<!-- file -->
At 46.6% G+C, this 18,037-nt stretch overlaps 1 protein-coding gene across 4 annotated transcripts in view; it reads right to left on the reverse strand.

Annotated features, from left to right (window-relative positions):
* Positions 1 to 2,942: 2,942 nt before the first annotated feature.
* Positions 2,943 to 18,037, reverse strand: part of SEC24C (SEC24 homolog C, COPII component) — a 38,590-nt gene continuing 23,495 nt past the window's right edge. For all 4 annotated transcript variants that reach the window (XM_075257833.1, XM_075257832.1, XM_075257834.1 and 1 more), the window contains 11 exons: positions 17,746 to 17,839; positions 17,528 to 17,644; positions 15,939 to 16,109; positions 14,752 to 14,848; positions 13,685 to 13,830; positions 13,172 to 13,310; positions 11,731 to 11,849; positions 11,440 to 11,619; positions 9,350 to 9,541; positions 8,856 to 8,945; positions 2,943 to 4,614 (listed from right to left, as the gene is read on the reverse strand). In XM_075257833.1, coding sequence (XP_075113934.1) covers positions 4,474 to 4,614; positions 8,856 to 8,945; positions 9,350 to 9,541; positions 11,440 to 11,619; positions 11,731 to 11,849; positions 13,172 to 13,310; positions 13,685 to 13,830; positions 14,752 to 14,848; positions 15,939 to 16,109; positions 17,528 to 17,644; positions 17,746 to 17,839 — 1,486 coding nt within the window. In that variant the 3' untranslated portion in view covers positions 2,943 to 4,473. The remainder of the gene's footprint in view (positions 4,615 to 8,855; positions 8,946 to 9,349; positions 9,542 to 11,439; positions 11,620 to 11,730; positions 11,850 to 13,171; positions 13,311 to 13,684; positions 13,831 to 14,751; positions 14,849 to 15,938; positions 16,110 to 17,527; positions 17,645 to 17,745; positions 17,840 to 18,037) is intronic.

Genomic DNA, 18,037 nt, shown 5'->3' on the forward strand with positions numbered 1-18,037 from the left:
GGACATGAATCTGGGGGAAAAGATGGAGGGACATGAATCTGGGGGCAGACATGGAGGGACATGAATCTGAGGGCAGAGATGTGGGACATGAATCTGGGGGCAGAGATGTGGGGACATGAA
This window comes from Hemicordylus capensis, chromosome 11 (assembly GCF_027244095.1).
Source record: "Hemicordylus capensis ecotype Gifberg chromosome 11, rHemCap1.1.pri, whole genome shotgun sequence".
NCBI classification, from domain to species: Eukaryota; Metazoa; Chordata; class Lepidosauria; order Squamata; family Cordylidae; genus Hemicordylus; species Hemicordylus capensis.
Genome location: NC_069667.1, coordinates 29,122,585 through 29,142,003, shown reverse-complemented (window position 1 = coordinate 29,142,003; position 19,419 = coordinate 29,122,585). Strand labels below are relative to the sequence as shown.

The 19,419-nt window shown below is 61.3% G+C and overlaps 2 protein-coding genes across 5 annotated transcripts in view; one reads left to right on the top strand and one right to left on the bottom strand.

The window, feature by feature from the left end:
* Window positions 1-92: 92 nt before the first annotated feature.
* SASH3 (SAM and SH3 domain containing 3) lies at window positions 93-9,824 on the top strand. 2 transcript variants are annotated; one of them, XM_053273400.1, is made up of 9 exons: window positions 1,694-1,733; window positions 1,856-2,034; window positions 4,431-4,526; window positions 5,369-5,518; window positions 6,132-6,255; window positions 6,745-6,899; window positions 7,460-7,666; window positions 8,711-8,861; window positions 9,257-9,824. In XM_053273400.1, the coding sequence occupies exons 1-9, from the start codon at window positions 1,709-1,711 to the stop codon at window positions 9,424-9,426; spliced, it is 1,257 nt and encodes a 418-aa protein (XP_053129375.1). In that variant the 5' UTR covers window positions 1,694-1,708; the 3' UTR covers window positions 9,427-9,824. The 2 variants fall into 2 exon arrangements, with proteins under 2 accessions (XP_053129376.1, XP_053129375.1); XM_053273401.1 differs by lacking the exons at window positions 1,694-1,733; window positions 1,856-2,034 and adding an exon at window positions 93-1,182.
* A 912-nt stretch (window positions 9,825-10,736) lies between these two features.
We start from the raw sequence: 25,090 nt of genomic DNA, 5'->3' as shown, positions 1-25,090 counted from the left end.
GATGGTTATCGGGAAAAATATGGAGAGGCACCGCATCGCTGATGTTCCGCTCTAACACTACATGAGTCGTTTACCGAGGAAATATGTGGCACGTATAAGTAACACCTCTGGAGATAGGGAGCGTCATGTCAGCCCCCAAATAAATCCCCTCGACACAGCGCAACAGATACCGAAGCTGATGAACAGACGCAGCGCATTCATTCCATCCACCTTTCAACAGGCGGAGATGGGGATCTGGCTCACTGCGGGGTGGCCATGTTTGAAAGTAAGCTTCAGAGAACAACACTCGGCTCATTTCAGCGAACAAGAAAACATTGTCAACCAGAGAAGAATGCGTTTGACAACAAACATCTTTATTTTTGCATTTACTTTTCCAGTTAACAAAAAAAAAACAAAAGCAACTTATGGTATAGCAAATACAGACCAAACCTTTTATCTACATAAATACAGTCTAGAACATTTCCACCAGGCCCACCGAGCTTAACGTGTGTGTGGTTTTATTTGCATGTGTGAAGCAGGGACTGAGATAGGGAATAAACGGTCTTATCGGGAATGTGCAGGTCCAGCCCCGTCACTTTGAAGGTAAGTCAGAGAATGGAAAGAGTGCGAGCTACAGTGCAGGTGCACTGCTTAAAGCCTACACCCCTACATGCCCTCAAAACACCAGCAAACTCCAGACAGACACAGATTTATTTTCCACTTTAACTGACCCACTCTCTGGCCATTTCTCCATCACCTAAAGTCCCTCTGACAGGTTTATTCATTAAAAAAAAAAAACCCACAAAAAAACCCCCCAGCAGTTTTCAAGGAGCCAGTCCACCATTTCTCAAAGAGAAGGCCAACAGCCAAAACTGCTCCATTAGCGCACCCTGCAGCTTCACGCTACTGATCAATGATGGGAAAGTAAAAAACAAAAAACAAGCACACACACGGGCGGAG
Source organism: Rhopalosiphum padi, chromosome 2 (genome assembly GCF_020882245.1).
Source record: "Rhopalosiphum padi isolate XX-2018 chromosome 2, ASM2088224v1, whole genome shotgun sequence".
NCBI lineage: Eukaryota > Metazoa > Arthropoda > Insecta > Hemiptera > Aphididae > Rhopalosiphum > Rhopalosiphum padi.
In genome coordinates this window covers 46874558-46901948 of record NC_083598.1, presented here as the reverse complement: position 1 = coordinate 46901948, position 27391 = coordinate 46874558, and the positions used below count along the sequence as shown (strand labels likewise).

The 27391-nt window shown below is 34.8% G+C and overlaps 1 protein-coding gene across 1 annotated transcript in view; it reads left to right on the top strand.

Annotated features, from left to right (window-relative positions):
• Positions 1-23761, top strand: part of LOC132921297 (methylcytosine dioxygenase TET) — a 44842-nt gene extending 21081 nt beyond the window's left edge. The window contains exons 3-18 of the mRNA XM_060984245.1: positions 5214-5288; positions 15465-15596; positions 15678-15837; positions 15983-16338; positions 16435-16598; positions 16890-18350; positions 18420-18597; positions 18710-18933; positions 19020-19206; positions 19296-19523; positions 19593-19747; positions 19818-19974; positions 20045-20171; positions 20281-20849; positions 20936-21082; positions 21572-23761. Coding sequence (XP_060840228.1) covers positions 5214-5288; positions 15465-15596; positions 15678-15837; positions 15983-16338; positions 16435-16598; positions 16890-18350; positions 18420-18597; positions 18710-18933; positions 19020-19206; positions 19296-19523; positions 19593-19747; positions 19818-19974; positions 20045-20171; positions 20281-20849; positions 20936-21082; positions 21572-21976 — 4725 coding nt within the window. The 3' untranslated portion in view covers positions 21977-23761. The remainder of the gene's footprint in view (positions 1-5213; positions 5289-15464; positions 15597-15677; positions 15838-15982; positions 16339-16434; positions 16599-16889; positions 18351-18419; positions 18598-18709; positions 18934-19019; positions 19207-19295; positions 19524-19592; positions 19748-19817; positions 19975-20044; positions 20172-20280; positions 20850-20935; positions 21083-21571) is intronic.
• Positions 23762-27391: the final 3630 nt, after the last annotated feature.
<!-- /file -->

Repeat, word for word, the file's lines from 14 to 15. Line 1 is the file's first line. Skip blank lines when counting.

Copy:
* SASH3 (SAM and SH3 domain containing 3) lies at window positions 93-9,824 on the top strand. 2 transcript variants are annotated; one of them, XM_053273400.1, is made up of 9 exons: window positions 1,694-1,733; window positions 1,856-2,034; window positions 4,431-4,526; window positions 5,369-5,518; window positions 6,132-6,255; window positions 6,745-6,899; window positions 7,460-7,666; window positions 8,711-8,861; window positions 9,257-9,824. In XM_053273400.1, the coding sequence occupies exons 1-9, from the start codon at window positions 1,709-1,711 to the stop codon at window positions 9,424-9,426; spliced, it is 1,257 nt and encodes a 418-aa protein (XP_053129375.1). In that variant the 5' UTR covers window positions 1,694-1,708; the 3' UTR covers window positions 9,427-9,824. The 2 variants fall into 2 exon arrangements, with proteins under 2 accessions (XP_053129376.1, XP_053129375.1); XM_053273401.1 differs by lacking the exons at window positions 1,694-1,733; window positions 1,856-2,034 and adding an exon at window positions 93-1,182.
* A 912-nt stretch (window positions 9,825-10,736) lies between these two features.